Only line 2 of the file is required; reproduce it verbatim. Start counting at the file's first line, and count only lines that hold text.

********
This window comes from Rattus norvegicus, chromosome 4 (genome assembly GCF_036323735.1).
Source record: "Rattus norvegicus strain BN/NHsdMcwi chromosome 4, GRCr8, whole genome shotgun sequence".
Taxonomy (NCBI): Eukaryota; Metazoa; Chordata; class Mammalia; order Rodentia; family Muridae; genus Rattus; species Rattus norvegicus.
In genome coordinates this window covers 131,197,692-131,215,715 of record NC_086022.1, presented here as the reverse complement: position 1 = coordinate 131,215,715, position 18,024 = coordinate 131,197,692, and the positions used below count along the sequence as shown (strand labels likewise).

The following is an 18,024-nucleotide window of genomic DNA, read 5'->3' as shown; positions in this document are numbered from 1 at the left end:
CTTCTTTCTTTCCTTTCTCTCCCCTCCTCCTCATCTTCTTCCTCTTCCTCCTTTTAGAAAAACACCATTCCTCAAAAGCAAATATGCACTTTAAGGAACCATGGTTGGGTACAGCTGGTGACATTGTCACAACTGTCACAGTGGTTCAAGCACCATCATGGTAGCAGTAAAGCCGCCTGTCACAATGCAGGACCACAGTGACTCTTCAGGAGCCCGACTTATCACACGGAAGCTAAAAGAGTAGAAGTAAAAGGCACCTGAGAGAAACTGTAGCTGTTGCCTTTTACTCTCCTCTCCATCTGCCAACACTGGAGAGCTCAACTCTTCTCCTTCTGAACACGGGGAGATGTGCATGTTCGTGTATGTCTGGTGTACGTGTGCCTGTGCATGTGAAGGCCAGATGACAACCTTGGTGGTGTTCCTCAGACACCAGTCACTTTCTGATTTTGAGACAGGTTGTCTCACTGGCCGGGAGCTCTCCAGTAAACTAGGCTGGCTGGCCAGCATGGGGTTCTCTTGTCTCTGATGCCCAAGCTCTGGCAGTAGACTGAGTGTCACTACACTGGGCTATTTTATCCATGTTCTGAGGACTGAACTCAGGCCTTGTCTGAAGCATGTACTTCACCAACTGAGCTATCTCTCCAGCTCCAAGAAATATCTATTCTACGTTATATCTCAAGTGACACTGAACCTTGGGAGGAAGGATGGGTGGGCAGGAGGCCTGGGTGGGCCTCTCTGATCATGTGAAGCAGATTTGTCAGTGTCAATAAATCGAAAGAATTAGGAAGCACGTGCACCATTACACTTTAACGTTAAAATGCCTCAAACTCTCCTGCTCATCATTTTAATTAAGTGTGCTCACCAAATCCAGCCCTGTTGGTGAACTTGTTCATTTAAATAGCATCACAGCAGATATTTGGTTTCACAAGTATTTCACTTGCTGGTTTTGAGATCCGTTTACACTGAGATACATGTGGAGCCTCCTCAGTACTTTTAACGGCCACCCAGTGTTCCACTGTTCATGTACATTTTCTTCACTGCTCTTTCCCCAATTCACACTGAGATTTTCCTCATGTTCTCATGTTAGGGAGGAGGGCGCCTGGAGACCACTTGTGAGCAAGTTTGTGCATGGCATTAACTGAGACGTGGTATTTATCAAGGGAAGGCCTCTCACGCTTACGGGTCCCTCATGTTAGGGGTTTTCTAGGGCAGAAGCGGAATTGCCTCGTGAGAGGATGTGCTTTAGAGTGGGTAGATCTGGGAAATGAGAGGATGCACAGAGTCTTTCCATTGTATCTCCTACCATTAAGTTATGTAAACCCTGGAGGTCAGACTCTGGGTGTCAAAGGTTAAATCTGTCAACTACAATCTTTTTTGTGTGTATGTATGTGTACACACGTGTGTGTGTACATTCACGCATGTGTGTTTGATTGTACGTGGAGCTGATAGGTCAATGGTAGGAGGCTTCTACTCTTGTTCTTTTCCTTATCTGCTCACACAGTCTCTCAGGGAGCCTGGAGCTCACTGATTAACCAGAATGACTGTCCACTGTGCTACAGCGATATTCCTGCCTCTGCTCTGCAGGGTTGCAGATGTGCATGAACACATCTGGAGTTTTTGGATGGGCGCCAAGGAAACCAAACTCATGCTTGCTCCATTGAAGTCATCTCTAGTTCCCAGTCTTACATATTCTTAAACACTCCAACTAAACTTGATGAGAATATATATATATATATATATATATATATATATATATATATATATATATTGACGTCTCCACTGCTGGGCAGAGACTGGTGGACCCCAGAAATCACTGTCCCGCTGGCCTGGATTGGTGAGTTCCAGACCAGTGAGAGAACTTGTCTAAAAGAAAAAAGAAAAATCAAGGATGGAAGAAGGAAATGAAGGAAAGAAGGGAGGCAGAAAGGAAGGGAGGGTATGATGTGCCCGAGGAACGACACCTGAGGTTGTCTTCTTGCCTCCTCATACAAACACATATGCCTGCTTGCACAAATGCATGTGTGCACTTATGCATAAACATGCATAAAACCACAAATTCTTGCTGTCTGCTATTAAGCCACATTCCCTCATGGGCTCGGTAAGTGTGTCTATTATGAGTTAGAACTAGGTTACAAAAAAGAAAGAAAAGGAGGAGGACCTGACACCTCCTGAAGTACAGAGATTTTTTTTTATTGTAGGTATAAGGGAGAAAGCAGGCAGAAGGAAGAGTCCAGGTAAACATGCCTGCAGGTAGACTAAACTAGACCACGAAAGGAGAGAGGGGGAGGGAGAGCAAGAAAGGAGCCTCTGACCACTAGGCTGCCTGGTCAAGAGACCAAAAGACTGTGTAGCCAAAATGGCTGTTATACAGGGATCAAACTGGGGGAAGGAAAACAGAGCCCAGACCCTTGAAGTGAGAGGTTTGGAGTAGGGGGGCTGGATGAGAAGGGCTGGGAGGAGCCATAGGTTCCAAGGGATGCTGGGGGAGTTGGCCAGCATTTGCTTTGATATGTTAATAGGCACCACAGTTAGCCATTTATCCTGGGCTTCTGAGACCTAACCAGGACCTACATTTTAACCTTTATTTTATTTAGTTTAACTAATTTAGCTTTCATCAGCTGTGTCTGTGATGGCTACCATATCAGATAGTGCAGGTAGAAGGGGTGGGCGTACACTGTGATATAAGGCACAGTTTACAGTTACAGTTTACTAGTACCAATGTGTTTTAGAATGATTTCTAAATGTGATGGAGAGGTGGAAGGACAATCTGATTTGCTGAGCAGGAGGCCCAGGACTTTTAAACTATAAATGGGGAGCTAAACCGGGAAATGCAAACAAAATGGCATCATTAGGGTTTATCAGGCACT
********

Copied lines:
Source record: "Rattus norvegicus strain BN/NHsdMcwi chromosome 4, GRCr8, whole genome shotgun sequence".